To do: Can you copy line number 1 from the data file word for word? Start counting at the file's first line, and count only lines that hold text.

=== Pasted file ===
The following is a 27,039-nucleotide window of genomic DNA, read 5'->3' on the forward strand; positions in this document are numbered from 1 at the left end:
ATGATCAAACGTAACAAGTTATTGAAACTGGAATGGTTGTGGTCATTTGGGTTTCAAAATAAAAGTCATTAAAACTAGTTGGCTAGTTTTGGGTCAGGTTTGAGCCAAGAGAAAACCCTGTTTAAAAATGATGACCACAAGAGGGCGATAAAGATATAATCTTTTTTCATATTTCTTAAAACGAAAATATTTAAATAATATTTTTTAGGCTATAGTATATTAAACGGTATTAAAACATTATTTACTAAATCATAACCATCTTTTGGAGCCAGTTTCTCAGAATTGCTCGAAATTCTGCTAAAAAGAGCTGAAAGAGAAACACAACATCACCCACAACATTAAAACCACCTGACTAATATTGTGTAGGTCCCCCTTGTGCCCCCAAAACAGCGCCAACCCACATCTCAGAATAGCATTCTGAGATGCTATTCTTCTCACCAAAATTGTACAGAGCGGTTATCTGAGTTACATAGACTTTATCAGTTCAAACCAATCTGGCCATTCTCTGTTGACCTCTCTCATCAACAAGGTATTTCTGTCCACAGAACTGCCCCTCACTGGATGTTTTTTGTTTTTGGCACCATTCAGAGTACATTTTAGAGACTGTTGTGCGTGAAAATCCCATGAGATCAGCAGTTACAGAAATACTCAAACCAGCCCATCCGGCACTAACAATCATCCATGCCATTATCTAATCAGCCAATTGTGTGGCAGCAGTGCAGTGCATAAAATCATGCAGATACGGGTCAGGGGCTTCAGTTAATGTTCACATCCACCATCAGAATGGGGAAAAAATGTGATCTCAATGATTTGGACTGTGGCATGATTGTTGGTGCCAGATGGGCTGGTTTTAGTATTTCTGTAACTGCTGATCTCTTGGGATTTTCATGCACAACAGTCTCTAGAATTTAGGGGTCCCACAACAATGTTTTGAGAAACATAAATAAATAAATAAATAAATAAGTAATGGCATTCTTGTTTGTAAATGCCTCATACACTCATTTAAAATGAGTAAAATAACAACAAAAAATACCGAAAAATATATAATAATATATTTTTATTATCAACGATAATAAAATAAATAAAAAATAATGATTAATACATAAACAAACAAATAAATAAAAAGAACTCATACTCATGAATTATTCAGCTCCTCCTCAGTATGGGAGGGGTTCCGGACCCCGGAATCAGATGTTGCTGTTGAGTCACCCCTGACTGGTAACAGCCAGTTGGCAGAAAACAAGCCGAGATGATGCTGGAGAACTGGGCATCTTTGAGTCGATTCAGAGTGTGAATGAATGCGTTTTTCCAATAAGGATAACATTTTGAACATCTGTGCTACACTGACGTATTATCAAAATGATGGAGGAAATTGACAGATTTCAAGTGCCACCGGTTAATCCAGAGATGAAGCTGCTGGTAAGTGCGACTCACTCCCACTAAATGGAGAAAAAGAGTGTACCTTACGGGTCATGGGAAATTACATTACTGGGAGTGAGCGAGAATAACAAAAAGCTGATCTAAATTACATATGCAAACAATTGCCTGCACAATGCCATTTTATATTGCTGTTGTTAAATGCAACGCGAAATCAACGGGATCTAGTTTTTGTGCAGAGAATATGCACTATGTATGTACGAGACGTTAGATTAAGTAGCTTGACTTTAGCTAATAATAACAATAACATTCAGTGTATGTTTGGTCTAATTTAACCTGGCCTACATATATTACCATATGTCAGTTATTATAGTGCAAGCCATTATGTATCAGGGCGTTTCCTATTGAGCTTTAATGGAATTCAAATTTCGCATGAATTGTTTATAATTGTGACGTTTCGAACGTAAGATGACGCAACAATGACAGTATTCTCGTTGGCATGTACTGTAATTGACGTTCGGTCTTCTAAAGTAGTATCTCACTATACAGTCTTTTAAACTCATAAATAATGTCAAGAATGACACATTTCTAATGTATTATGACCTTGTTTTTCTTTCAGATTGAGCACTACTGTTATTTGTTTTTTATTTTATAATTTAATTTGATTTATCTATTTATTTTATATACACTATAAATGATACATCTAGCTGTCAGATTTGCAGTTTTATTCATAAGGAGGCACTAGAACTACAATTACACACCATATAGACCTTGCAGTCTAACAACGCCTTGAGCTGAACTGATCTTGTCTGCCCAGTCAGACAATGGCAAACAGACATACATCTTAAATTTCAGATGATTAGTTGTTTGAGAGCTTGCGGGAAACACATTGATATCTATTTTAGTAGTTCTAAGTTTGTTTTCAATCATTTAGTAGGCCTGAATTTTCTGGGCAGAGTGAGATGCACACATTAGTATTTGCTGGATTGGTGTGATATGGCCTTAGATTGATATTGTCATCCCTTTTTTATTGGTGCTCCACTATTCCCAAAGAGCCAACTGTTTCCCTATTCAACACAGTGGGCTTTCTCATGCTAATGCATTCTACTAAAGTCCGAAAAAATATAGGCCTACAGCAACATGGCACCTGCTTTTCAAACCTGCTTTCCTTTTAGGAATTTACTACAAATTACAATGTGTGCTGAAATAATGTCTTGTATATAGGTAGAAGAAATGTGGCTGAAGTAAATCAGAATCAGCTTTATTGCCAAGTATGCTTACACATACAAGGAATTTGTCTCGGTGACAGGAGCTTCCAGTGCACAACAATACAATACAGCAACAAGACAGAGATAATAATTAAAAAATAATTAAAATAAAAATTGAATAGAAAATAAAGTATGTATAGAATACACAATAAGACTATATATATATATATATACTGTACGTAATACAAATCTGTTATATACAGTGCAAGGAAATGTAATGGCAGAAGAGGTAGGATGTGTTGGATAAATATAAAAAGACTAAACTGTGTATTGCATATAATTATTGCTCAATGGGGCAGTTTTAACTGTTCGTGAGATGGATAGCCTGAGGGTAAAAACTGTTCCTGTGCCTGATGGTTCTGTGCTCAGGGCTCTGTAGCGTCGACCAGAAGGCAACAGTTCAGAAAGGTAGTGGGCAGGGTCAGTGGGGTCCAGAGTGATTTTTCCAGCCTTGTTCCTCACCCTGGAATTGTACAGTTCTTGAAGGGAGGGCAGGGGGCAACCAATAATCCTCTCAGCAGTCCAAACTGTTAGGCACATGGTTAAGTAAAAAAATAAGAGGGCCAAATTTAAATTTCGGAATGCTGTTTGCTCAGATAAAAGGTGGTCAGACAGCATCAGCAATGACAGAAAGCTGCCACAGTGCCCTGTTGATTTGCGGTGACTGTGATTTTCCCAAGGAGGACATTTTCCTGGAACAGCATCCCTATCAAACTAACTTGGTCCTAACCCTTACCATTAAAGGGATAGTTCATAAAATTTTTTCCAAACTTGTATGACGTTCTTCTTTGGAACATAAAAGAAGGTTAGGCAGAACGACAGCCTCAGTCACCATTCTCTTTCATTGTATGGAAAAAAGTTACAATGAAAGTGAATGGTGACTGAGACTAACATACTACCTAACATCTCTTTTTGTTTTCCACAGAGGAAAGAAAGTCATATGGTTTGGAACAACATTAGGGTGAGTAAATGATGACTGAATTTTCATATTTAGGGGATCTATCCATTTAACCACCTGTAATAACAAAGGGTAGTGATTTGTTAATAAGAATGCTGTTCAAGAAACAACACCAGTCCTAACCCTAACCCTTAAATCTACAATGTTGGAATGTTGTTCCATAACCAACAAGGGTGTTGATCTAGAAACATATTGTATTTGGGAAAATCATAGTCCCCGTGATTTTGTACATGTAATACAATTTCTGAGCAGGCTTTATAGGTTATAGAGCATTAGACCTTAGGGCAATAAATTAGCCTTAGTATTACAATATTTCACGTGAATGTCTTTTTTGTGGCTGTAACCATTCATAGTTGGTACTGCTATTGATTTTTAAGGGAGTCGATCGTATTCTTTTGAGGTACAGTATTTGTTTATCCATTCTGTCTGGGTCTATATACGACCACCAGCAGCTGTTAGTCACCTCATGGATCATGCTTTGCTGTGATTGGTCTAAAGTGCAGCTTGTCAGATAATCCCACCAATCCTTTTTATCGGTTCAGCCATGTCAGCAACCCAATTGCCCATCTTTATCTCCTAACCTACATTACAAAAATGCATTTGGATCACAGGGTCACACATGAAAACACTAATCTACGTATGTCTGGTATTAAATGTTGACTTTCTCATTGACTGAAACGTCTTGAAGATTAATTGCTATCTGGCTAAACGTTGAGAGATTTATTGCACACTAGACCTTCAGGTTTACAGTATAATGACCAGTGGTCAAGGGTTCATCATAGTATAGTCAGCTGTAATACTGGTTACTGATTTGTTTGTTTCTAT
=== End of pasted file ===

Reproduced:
The following is a 27,039-nucleotide window of genomic DNA, read 5'->3' on the forward strand; positions in this document are numbered from 1 at the left end: